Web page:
After reading Walter Isaacson’s Benjamin Franklink: An American Life, I was amazed at how little I knew about this man.
He was a printer, writer, scientist, diplomat, father, and he played a huge roll in the American revolution and the writing of its constitution.
What struck my most about the book has also appreciating the founding principles America has based on and how that compares to where the country is today.
A strong middle class.
A rejection of traditional hereditary nobility (kings and queens).
A society based on meritocracy.
The book is a big one. It’s incredible much we know about this man based on letters, transcripts, and his autobiography. But I thoroughly enjoyed reading it, as it has given me insight into today’s most powerful nation in the world, it’s founding principles, and some of the challenges it faces today.
I read this on my kindle, and highlighted sections and chapters I thought interesting. Here are some of my notes for future reference:
In addition to discovering the one-fluid theory of electricity, he also came up with the distinction between insulators, conductors, the theory of grounding, and the concepts of batteries and capacitors.
Pennsylvania was a Proprietary colony, which meant that it was governed by a private family that owned most of the unsettled land. In 1681, Charles II granted such a charter to William Penn in repayment of a debt. A majority of the colonies started out as Proprietary ones, but by the 1720s, most had become Royal colonies directly ruled by the king and his ministers.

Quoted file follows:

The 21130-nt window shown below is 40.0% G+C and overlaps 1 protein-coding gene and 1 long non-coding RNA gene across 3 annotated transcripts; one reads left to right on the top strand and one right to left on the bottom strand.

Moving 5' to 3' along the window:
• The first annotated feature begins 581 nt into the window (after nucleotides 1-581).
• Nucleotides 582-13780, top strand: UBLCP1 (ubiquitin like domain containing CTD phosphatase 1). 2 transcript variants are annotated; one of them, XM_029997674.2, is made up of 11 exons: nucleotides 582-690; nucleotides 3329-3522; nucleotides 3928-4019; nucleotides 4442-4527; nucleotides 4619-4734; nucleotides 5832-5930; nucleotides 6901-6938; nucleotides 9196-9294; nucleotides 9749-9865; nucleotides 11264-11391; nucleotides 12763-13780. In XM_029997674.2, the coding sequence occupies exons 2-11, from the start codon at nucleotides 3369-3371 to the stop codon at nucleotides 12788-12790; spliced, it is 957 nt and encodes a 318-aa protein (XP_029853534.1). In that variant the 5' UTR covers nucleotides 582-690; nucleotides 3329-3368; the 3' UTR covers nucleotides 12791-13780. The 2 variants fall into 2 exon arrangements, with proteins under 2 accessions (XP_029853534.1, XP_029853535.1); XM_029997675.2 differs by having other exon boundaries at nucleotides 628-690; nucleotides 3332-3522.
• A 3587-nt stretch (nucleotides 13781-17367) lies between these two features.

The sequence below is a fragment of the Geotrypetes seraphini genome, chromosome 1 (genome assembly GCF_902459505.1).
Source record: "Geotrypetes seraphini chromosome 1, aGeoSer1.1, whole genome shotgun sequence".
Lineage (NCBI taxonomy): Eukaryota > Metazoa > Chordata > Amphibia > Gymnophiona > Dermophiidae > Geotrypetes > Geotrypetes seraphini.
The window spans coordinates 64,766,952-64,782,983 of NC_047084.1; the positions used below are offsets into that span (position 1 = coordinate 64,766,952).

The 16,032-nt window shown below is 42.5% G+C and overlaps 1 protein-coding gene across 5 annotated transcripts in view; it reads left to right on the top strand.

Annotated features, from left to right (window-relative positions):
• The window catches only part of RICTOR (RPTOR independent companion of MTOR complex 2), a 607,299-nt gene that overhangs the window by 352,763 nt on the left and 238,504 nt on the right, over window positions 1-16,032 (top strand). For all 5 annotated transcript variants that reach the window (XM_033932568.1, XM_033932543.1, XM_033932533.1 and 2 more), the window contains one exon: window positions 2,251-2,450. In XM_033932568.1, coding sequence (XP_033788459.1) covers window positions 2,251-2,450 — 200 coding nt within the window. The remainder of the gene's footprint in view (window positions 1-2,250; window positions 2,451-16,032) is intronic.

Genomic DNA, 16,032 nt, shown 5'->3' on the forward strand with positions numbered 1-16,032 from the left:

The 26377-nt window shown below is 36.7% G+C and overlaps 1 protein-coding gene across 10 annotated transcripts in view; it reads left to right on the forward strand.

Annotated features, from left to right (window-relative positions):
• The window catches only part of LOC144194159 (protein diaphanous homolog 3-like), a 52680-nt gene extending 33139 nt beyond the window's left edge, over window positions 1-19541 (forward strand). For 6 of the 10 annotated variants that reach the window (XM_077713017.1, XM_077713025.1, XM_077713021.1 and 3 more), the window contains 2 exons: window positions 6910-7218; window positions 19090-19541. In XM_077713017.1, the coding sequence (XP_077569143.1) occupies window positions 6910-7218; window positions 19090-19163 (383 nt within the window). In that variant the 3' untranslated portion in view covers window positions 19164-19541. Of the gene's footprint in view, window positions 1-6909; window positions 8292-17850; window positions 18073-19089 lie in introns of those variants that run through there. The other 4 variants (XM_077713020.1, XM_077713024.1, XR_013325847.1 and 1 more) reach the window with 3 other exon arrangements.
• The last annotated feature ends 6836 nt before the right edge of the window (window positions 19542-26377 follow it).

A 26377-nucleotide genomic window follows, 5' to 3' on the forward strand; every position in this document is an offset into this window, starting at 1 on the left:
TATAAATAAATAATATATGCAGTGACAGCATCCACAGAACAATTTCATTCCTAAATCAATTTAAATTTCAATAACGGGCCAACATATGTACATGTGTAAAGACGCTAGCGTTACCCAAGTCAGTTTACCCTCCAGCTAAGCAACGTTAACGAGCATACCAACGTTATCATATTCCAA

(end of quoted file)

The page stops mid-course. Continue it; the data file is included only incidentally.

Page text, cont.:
“Those who would give up essential liberty to purchase a little temporary safety deserve neither liberty or safety.”
As Franklin repeatedly stressed in his letters to his son, America should not replicate the rigid ruling hierarchies of the Old World, the aristocratic structures and feudal social orders based on birth rather than merit.
On the American Revolution – Tyranny is so generally established in the rest of the world that the prospect of an asylum n America for those who love liberty gives general joy, and our cause is esteemed the cause of all mankind.
On playing chess – There were times when it was prudent to let an opponent retract a bad move: “You may indeed happen to lose the game to your opponent, but you will win what is better, his esteem.”
There was never a good war or a bad peace.
The Chinese were right, he said, to honor the parents of people who earned distinction, for they had some role in it. But honoring a worthy person’s descendants, who had nothing to do with achieving the merit, “is not only groundless and absurd but often hurtful to that posterity.” Any form of hereditary aristocracy or nobility was he declared, “in direct opposition to the solemnly declared sense of their country.”
There were few people in America either as poor or as rich as those in Europe, he said, “It is rather a general happy mediocrity.”
Instead of rich proprietors and struggling tenants, “most people cultivate their own lands” or follow some craft or trade. Franklin was particularly harsh on those who sought hereditary privilege or who had “no other quality to recommend him but his birth”